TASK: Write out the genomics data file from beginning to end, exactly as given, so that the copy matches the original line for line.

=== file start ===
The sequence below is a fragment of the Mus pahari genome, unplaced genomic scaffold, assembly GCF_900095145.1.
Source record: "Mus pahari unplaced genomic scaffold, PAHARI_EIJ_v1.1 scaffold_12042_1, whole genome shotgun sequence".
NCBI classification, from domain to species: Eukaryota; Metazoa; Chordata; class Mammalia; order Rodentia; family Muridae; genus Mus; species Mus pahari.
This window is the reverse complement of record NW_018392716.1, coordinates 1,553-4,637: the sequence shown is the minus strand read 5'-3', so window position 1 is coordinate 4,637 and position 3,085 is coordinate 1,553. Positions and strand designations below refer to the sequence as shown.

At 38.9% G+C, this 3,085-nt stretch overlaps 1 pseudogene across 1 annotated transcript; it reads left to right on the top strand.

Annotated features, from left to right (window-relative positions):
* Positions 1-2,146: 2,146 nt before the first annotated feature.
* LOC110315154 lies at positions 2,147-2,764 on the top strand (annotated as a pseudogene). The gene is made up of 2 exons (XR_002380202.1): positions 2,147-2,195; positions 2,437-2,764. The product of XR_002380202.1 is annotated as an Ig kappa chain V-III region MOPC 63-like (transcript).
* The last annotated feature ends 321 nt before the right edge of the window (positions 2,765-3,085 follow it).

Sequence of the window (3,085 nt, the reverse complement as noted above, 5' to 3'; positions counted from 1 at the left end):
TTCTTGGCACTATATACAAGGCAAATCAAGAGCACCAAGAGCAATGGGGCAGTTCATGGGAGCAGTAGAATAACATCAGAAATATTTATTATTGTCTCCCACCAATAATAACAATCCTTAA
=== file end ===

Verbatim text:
The sequence below is a fragment of the Mus pahari genome, unplaced genomic scaffold, assembly GCF_900095145.1.
Source record: "Mus pahari unplaced genomic scaffold, PAHARI_EIJ_v1.1 scaffold_12042_1, whole genome shotgun sequence".
NCBI classification, from domain to species: Eukaryota; Metazoa; Chordata; class Mammalia; order Rodentia; family Muridae; genus Mus; species Mus pahari.
This window is the reverse complement of record NW_018392716.1, coordinates 1,553-4,637: the sequence shown is the minus strand read 5'-3', so window position 1 is coordinate 4,637 and position 3,085 is coordinate 1,553. Positions and strand designations below refer to the sequence as shown.

At 38.9% G+C, this 3,085-nt stretch overlaps 1 pseudogene across 1 annotated transcript; it reads left to right on the top strand.

Annotated features, from left to right (window-relative positions):
* Positions 1-2,146: 2,146 nt before the first annotated feature.
* LOC110315154 lies at positions 2,147-2,764 on the top strand (annotated as a pseudogene). The gene is made up of 2 exons (XR_002380202.1): positions 2,147-2,195; positions 2,437-2,764. The product of XR_002380202.1 is annotated as an Ig kappa chain V-III region MOPC 63-like (transcript).
* The last annotated feature ends 321 nt before the right edge of the window (positions 2,765-3,085 follow it).

Sequence of the window (3,085 nt, the reverse complement as noted above, 5' to 3'; positions counted from 1 at the left end):
TTCTTGGCACTATATACAAGGCAAATCAAGAGCACCAAGAGCAATGGGGCAGTTCATGGGAGCAGTAGAATAACATCAGAAATATTTATTATTGTCTCCCACCAATAATAACAATCCTTAA